|e. reference to someone famous or important|| |
|f. reference to a major country|| |
|g. reference to something negative||Bad news generally seems to sell better than good news.|
|h. continuity||Reference to something that has been in the news for some time and is
Having students consider why a story appears in print often leads them to consider the issueswhich underlie these stories. For example, in our seminars we often consider a story about awoman who was arrested in the U.S. for slapping her son in public under a law prohibiting“excessive” force in disciplining children. We first have seminar participants put the eventsdescribed in the story into chronological order. Then we have them work through the story anddecide at which point it became news (the arrest). Then we have them decide why the BangkokPost decided to run the story. Unexpectedness is a factor but so is relevance because the storyconsiders the issue of appropriate parental discipline. What is appropriate discipline and whendoes the government have the right to step in to prevent excess? These are universal concerns.
6. What else do they need to know? It is very important for teachers to realise that language is only one of the stumbling blocks students face in understanding an authentic text. Often the problem is a lack of relevant background. (See A little theory for more on this.) News writers know this and they often provide essential background in their stories, but it may not be
enough for your students. Here, you can either provide background yourself or let your students do a little research of their own. Since our department deals largely with an unseen audience — the subscribers to our fax programme — we tend to provide background on a regular basis using our own knowledge, Internet sources or reference materials like encylopedias on CD-ROM.
7. Reading critically Students too often take things in print at face value when they should exhibit a healthy skepticism. Teachers can help in this process. Considering the sources of information can be particularly useful. Why, for example, would someone give damaging information about another person? And what about the accuracy of the information given?
8. Looking for connections The Bangkok Post will usually note when there are other stories which are related in some way to the one you are reading. Such stories can be particularly
useful in the classroom—an excellent chance for groupwork, for example. Probably the best situation, however, is when there is an editorial associated with a story because this gives you a unique opportunity to show how opinion writing differs from the neutral style of news writing.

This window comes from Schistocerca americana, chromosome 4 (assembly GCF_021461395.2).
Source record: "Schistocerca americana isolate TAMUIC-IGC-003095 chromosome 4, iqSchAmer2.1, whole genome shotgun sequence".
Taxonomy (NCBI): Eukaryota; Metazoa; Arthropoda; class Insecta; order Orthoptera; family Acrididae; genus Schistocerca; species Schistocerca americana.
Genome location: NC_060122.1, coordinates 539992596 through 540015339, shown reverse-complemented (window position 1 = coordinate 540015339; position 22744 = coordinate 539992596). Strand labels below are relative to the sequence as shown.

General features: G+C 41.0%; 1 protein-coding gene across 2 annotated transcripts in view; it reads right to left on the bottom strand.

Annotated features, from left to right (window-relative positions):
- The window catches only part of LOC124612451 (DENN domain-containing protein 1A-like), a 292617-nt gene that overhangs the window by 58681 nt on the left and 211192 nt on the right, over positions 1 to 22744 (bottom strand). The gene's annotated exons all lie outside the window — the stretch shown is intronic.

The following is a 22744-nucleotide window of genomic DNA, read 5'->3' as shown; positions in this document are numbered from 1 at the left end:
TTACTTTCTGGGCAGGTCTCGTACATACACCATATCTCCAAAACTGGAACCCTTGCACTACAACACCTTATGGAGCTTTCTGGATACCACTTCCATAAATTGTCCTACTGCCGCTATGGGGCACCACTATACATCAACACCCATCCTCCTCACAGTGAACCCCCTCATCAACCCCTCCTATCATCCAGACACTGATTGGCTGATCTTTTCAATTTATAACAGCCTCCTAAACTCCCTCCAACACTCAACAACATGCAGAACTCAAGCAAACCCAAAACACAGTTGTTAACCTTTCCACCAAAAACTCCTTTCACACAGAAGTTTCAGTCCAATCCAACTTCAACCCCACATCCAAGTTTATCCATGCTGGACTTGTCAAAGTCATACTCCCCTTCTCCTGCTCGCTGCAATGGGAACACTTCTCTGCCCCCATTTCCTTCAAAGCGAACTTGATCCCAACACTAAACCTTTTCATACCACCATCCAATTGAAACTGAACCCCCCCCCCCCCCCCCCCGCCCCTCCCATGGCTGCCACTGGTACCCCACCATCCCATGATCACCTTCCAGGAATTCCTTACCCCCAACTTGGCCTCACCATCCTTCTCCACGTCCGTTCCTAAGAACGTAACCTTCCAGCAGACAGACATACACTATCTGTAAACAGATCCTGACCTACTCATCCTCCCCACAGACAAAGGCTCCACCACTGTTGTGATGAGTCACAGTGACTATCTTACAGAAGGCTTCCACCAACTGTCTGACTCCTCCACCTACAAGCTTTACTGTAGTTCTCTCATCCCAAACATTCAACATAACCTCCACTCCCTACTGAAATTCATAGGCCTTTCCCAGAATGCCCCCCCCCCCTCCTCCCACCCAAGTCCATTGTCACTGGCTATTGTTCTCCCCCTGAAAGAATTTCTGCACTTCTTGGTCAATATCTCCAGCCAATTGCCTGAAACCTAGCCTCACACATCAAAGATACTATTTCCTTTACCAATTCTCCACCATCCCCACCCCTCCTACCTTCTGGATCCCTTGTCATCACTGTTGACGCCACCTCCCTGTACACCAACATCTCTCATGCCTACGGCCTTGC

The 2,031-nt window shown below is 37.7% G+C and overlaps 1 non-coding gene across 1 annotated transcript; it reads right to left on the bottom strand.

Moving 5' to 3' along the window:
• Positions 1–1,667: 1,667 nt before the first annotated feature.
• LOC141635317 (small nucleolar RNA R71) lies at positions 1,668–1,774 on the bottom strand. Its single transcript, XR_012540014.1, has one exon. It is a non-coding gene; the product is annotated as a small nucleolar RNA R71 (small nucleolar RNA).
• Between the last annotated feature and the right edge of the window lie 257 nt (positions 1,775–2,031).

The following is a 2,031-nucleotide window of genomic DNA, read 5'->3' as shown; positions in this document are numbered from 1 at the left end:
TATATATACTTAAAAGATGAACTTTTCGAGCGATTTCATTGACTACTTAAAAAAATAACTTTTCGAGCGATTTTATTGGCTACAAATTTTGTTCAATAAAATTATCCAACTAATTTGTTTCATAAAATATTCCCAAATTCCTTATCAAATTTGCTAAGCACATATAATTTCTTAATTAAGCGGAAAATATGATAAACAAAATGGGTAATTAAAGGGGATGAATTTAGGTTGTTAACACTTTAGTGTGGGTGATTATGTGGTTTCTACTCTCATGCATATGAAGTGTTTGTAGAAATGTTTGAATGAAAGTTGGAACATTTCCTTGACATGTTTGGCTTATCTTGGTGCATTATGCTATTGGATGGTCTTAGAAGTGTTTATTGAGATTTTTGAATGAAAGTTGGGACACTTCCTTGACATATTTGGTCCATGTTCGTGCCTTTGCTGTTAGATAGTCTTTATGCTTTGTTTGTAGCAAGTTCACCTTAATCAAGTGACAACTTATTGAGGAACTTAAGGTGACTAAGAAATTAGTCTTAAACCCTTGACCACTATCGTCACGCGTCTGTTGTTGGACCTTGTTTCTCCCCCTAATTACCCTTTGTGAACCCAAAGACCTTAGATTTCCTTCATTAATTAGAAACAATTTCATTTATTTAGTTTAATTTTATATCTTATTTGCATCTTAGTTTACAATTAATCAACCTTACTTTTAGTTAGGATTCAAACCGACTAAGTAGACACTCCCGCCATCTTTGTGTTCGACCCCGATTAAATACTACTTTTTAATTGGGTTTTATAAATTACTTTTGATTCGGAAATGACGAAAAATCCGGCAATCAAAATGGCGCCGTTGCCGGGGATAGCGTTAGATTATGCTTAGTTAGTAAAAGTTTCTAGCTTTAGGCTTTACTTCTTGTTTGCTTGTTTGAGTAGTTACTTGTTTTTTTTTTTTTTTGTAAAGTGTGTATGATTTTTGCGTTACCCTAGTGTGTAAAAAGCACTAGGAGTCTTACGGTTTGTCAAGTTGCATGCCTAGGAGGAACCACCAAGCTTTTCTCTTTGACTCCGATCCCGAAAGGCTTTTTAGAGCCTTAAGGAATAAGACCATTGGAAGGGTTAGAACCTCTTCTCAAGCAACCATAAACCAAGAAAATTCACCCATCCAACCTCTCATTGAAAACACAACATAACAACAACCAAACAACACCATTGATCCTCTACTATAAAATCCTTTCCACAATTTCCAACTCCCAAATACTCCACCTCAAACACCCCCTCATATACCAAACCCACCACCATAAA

Look, too, for connections between general subject matter. Finding several pollution-related stories, for example, gives your students the chance to examine a problem from different perspectives.
9. Putting information into a different form Converting statistics to graphs or tables often leads students to significant insights. Making generalisations from graphs and tables is equally powerful. For a little more fun, consider having your students draw pictures based on a description. We did this with great success with a story about a newly-discovered species of kangaroo. Actually, the original story contained a picture which we cut out. We had half our
seminar participants draw a picture based on the description in the text while the other half tried to put the picture into words. As an extra twist we then had those who had seen the picture help those drawing the picture make improvements.
10. Responding to stories Given the chance, students will often have a strong response to a story. In some cases, they can even take action—contributing to a fund for someone in distress,
organising a cleanup campaign, or attending an event announced in the newspaper. More often, however, they can respond more indirectly, perhaps by suggesting what they would like to see done about a situation they have just read about.
11. Role playing Stories which involve several people and have a clear sequence of events can easily be turned into a mini-play. The story described above about the mother arrested for
slapping her son would be especially good for this. Students would have to consider very carefully, for example, just how hard the slap was.
For some examples of how our department handles news stories see Some example lessons using news stories.